So now we know how the named pipe is created, but for what purpose? Inter process communication. For example, there is “Worker Shutdown Request” message, instead of brutally killing the worker process, DWASSVC can send it a shutdown request. There are many other examples as well. With that said, the protocol implementation interested us, and we wanted to see if we could find any vulnerabilities.
This is the structure of the messages the worker can send to the DWASSVC service and which we called
|DWORD opcode (4 Bytes)
|The operation code
|DWORD dataLength (4 Bytes)
|The length of the data
|The actual data
When DWASSVC receives messages (
IPM_MESSAGE_PIPE::MessagePipeCompletion callback is called. The first and only parameter that is passed to it is
this which is an
IPM_MESSAGE_IMP is a special class that DWASInterop uses to describe messages. It doesn’t have a lot of fields. Here is a snippet of the reverse-engineered class:
It contains a pointer to the
workerItem and also has a property called
workerItemSize which is the size of the
workerItemSize holds the complete size of the
workerItem (which is the opcode + length + data) compares to the
workerItem.dataLength which only holds the data length.
MessagePipeCompletion receives a message there is an interesting edge case:
There is a call to the
ReallocateWorkerItem function when the data is read.
There is a simple allocation of a new worker item, and then a copy of the previous data to the new structure.
While calling this function, the
workerItem->dataLength is passed and the allocation of a new worker item is performed with that size. However, the memcpy is performed with
workerItemSize. Those two sizes are calculated automatically if the message is sent through DWASInterop.dll or iisutil.dll exported API (
WriteMessage API function). However, If an attacker can send a message directly to the named pipe he can send a similar message like the following:
|DWORD opcode (4 Bytes)
|0x16 (In that stage it doesn’t matter)
|DWORD dataLength (4 Bytes)
|A * 100 (a long string)
workerItemSize is calculated to 108 and the
workerItem->dataLength is 0. In this case, the allocation with the size 0 succeeds and then a memcpy is performed on the allocated area with the size of 108, resulting in a heap based overflow with controlled content and size!
So how can an attacker send a message to DWASSVC (
DWASInterop.dll)? By design, when running C# Azure function, it runs in the context of the worker (
w3wp.exe). This lets an attacker a way to potentially enumerate the currently opened handles. This way, the attacker can find the already opened named pipe handle and send a specially crafted message. Here is how we triggered the vulnerability:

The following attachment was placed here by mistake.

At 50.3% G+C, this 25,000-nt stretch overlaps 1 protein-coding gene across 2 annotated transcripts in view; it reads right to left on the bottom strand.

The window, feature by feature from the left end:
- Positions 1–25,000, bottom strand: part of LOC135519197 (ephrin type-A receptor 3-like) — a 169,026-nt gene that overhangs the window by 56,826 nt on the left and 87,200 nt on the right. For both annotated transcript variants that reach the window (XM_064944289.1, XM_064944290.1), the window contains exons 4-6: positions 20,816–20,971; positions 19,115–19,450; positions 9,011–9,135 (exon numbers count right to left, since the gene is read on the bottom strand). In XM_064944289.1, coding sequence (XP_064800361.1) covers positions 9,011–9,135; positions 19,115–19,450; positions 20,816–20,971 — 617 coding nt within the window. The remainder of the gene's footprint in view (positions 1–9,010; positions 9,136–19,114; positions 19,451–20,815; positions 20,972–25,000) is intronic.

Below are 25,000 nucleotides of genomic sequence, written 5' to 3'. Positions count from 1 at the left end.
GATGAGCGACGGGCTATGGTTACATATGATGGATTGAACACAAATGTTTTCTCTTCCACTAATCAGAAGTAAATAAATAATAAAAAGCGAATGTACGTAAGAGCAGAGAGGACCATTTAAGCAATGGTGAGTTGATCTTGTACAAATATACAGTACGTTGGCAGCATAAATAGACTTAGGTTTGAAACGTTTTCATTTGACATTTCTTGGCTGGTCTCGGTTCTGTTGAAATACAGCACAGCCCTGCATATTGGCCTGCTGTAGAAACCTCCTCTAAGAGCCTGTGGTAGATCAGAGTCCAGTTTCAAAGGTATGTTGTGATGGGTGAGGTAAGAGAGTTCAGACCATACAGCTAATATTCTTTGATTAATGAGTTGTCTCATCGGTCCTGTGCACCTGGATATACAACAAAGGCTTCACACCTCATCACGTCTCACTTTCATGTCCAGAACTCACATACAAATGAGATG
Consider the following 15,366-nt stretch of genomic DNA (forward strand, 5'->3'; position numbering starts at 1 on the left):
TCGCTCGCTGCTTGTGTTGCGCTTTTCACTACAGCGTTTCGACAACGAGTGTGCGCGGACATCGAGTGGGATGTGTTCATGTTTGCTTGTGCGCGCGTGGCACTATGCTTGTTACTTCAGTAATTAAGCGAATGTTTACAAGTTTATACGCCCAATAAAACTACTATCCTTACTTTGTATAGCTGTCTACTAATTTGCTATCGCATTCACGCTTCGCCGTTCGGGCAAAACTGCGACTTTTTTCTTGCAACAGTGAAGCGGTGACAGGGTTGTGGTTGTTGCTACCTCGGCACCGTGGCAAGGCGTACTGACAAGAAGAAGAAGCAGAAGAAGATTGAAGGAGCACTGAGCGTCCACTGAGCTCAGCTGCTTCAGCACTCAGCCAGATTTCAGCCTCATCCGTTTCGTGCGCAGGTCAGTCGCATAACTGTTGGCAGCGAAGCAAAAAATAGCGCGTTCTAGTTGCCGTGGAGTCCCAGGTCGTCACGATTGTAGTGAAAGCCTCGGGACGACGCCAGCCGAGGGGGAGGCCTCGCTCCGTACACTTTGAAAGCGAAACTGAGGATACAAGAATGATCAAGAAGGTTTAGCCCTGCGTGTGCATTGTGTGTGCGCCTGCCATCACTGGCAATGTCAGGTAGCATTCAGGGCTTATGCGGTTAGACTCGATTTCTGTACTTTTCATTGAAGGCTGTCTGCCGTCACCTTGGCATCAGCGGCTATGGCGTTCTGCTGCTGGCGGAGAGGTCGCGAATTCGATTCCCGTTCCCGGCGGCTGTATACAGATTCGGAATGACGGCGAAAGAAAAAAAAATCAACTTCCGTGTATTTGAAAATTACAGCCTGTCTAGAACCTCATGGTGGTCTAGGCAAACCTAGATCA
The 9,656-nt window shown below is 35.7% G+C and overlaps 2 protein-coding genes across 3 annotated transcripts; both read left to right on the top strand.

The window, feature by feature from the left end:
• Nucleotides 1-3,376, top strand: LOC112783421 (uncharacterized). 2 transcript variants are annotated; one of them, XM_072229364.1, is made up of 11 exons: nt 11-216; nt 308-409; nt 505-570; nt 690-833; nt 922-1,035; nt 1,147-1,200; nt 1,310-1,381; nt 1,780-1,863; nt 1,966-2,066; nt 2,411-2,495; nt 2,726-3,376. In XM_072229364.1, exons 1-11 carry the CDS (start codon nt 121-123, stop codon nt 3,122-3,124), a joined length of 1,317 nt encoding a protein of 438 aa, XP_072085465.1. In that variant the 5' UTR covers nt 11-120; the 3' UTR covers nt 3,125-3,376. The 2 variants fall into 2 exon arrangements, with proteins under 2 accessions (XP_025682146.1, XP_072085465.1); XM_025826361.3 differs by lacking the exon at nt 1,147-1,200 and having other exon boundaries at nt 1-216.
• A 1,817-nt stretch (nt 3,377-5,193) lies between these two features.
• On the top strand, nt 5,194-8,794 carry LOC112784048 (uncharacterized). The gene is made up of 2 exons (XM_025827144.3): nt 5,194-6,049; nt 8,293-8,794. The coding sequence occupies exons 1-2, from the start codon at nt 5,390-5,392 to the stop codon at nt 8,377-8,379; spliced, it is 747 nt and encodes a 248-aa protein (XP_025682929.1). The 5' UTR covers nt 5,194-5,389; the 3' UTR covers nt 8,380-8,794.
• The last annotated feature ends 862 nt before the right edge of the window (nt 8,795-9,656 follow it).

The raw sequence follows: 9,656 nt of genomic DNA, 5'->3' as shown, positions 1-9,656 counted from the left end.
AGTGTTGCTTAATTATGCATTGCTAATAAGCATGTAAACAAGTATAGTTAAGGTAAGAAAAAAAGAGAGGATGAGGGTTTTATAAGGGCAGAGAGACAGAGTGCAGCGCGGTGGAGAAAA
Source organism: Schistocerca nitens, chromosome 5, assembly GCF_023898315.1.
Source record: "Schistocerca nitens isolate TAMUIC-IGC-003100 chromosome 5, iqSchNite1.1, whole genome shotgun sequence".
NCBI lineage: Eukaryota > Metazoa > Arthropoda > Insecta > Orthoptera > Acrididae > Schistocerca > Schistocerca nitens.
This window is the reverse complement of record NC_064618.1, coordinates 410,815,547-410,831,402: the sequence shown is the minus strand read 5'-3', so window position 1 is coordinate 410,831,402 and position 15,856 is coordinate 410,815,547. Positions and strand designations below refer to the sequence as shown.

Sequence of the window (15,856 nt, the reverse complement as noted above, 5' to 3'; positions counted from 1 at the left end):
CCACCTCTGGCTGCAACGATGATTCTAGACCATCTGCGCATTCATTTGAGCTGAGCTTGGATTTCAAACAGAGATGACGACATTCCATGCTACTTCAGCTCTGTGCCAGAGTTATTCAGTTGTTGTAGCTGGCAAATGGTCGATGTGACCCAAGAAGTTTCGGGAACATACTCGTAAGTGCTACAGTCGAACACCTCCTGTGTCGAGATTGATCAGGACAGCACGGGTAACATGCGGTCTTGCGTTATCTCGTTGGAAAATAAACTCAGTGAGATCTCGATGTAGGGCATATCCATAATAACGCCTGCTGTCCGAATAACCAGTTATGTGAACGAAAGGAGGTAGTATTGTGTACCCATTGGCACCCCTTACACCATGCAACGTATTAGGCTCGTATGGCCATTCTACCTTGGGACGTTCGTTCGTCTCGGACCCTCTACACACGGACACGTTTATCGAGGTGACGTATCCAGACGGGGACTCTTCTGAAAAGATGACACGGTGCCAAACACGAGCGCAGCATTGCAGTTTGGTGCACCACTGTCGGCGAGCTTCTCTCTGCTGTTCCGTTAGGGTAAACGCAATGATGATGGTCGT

We created a C# Azure function which loads a native DLL and calls the load function.
The load function brute forces the handles until it finds an open one whose name starts with “iisipm”. Then it constructs the malicious message and sends it immediately. As a result, DWASSVC crashes.
Although we only demonstrated a crash, this vulnerability could be exploited to a privilege escalation.
Microsoft has various App Service plans:
- Shared compute: Free and Shared, the two base tiers, runs an app on the same Azure VM as other App Service apps, including apps of other customers. These tiers allocate CPU quotas to each app that runs on the shared resources, and the resources cannot scale out.
- Dedicated compute: The Basic, Standard, Premium, and PremiumV2 tiers run apps on dedicated Azure VMs. Only apps in the same App Service plan share the same compute resources. The higher the tier, the more VM instances are available to you for scale-out.
- Isolated: This tier runs dedicated Azure VMs on dedicated Azure Virtual Networks. It provides network isolation on top of compute isolation to your apps and provides the maximum scale-out capabilities.
For more information, see: https://docs.microsoft.com/en-us/azure/app-service/overview-hosting-plans
Exploiting this vulnerability in all of the plans could allow us to compromise Microsoft’s App Service infrastructure. However, exploiting it specifically on a Free/Shared plan could also allow us to compromise other tenant apps, data, and accounts! Thus breaking the security model of App Service.
The cloud is not a magical place. Although it is considered safe, it is ultimately an infrastructure that consists of code that can have vulnerabilities – just as we demonstrated in this article.
This vulnerability was disclosed and fixed by Microsoft and assigned as CVE-2019-1372.
Microsoft acknowledged that this vulnerability worked on Azure Cloud and Azure Stack